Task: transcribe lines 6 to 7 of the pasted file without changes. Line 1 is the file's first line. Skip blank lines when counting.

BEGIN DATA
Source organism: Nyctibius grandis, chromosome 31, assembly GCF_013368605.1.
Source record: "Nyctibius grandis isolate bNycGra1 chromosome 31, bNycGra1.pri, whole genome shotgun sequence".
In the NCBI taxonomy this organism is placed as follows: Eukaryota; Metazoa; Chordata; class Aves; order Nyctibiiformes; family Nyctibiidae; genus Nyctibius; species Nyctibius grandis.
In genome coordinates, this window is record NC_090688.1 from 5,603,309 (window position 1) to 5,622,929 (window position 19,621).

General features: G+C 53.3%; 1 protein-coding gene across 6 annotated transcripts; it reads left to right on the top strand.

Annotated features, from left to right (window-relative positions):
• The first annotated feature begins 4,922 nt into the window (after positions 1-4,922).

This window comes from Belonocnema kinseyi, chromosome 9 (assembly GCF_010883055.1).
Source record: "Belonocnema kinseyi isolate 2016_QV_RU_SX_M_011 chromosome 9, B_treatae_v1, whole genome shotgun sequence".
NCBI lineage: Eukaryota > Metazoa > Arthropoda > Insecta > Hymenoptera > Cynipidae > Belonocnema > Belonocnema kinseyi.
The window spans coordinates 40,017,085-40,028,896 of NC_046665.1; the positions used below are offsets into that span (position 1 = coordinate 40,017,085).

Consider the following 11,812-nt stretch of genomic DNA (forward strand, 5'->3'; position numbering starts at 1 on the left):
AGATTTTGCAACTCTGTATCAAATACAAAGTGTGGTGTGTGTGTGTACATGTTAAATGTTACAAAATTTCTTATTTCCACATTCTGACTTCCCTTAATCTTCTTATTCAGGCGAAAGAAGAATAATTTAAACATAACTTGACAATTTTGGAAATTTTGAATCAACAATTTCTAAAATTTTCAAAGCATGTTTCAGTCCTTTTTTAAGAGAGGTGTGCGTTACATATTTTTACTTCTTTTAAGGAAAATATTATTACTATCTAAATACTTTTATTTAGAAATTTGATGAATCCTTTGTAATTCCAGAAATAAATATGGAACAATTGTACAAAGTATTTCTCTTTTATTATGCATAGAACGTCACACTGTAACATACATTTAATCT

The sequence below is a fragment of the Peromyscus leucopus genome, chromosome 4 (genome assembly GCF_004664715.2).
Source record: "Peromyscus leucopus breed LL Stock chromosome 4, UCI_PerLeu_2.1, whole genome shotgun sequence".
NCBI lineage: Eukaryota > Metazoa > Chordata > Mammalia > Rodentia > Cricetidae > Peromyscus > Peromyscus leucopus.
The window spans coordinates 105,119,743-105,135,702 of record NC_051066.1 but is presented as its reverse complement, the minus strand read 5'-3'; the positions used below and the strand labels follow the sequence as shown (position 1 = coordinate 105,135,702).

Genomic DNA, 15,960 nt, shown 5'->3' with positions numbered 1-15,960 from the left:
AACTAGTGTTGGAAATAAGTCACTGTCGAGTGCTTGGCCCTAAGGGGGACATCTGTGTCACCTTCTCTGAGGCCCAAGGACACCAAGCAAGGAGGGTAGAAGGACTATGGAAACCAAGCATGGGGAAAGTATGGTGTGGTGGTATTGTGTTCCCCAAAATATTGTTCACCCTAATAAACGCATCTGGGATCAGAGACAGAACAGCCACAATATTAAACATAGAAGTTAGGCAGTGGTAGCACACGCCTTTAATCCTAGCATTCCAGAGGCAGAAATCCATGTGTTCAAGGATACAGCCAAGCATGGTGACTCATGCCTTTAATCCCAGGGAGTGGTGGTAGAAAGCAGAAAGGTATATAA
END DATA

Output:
Annotated features, from left to right (window-relative positions):
• The first annotated feature begins 4,922 nt into the window (after positions 1-4,922).